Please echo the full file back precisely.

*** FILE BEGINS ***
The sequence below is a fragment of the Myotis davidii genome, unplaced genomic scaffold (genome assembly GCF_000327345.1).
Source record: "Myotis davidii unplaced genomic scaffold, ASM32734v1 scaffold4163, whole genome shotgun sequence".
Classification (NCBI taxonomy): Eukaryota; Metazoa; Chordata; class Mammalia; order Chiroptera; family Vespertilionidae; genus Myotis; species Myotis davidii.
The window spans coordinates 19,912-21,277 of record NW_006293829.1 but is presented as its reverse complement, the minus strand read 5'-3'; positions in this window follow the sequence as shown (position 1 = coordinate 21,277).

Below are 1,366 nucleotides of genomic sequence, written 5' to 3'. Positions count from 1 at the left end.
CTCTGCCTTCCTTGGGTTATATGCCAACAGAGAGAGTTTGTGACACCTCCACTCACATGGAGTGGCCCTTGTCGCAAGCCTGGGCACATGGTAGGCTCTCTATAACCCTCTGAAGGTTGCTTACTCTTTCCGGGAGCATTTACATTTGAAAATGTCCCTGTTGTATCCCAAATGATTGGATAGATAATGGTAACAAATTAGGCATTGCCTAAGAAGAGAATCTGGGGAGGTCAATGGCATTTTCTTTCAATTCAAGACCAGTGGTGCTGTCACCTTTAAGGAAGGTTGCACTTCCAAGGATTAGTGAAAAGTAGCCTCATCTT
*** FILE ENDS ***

The sequence below is a fragment of the Myotis davidii genome, unplaced genomic scaffold (genome assembly GCF_000327345.1).
Source record: "Myotis davidii unplaced genomic scaffold, ASM32734v1 scaffold4163, whole genome shotgun sequence".
Classification (NCBI taxonomy): Eukaryota; Metazoa; Chordata; class Mammalia; order Chiroptera; family Vespertilionidae; genus Myotis; species Myotis davidii.
The window spans coordinates 19,912-21,277 of record NW_006293829.1 but is presented as its reverse complement, the minus strand read 5'-3'; positions in this window follow the sequence as shown (position 1 = coordinate 21,277).

Below are 1,366 nucleotides of genomic sequence, written 5' to 3'. Positions count from 1 at the left end.
CTCTGCCTTCCTTGGGTTATATGCCAACAGAGAGAGTTTGTGACACCTCCACTCACATGGAGTGGCCCTTGTCGCAAGCCTGGGCACATGGTAGGCTCTCTATAACCCTCTGAAGGTTGCTTACTCTTTCCGGGAGCATTTACATTTGAAAATGTCCCTGTTGTATCCCAAATGATTGGATAGATAATGGTAACAAATTAGGCATTGCCTAAGAAGAGAATCTGGGGAGGTCAATGGCATTTTCTTTCAATTCAAGACCAGTGGTGCTGTCACCTTTAAGGAAGGTTGCACTTCCAAGGATTAGTGAAAAGTAGCCTCATCTT